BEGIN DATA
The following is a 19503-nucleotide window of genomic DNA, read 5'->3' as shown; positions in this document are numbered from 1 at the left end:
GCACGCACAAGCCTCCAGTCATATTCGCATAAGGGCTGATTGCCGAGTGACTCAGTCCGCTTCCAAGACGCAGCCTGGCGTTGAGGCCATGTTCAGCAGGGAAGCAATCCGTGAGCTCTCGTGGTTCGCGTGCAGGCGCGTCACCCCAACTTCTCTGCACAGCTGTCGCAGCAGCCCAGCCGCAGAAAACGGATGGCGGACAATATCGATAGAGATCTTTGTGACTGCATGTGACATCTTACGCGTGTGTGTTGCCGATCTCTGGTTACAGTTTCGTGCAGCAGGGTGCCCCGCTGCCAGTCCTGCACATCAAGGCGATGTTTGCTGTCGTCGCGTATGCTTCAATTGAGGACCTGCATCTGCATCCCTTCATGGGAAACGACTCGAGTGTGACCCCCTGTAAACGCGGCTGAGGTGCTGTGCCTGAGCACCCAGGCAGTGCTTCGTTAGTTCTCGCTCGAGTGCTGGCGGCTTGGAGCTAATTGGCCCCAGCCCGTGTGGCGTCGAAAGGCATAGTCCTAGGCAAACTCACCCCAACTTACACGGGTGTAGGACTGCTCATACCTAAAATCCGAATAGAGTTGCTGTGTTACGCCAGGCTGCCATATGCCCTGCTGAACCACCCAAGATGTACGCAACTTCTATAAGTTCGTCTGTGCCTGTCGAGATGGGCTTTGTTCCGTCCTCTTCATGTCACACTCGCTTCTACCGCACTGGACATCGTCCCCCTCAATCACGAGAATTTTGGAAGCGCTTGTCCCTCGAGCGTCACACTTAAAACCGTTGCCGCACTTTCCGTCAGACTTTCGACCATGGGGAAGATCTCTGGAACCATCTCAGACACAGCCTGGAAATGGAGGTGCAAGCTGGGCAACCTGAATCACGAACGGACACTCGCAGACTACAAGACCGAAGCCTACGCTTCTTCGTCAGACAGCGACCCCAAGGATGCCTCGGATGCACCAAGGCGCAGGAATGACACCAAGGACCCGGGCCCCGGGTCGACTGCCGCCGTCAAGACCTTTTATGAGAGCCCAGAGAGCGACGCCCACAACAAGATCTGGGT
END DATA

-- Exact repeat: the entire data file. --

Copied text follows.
The following is a 19503-nucleotide window of genomic DNA, read 5'->3' as shown; positions in this document are numbered from 1 at the left end:
GCACGCACAAGCCTCCAGTCATATTCGCATAAGGGCTGATTGCCGAGTGACTCAGTCCGCTTCCAAGACGCAGCCTGGCGTTGAGGCCATGTTCAGCAGGGAAGCAATCCGTGAGCTCTCGTGGTTCGCGTGCAGGCGCGTCACCCCAACTTCTCTGCACAGCTGTCGCAGCAGCCCAGCCGCAGAAAACGGATGGCGGACAATATCGATAGAGATCTTTGTGACTGCATGTGACATCTTACGCGTGTGTGTTGCCGATCTCTGGTTACAGTTTCGTGCAGCAGGGTGCCCCGCTGCCAGTCCTGCACATCAAGGCGATGTTTGCTGTCGTCGCGTATGCTTCAATTGAGGACCTGCATCTGCATCCCTTCATGGGAAACGACTCGAGTGTGACCCCCTGTAAACGCGGCTGAGGTGCTGTGCCTGAGCACCCAGGCAGTGCTTCGTTAGTTCTCGCTCGAGTGCTGGCGGCTTGGAGCTAATTGGCCCCAGCCCGTGTGGCGTCGAAAGGCATAGTCCTAGGCAAACTCACCCCAACTTACACGGGTGTAGGACTGCTCATACCTAAAATCCGAATAGAGTTGCTGTGTTACGCCAGGCTGCCATATGCCCTGCTGAACCACCCAAGATGTACGCAACTTCTATAAGTTCGTCTGTGCCTGTCGAGATGGGCTTTGTTCCGTCCTCTTCATGTCACACTCGCTTCTACCGCACTGGACATCGTCCCCCTCAATCACGAGAATTTTGGAAGCGCTTGTCCCTCGAGCGTCACACTTAAAACCGTTGCCGCACTTTCCGTCAGACTTTCGACCATGGGGAAGATCTCTGGAACCATCTCAGACACAGCCTGGAAATGGAGGTGCAAGCTGGGCAACCTGAATCACGAACGGACACTCGCAGACTACAAGACCGAAGCCTACGCTTCTTCGTCAGACAGCGACCCCAAGGATGCCTCGGATGCACCAAGGCGCAGGAATGACACCAAGGACCCGGGCCCCGGGTCGACTGCCGCCGTCAAGACCTTTTATGAGAGCCCAGAGAGCGACGCCCACAACAAGATCTGGGT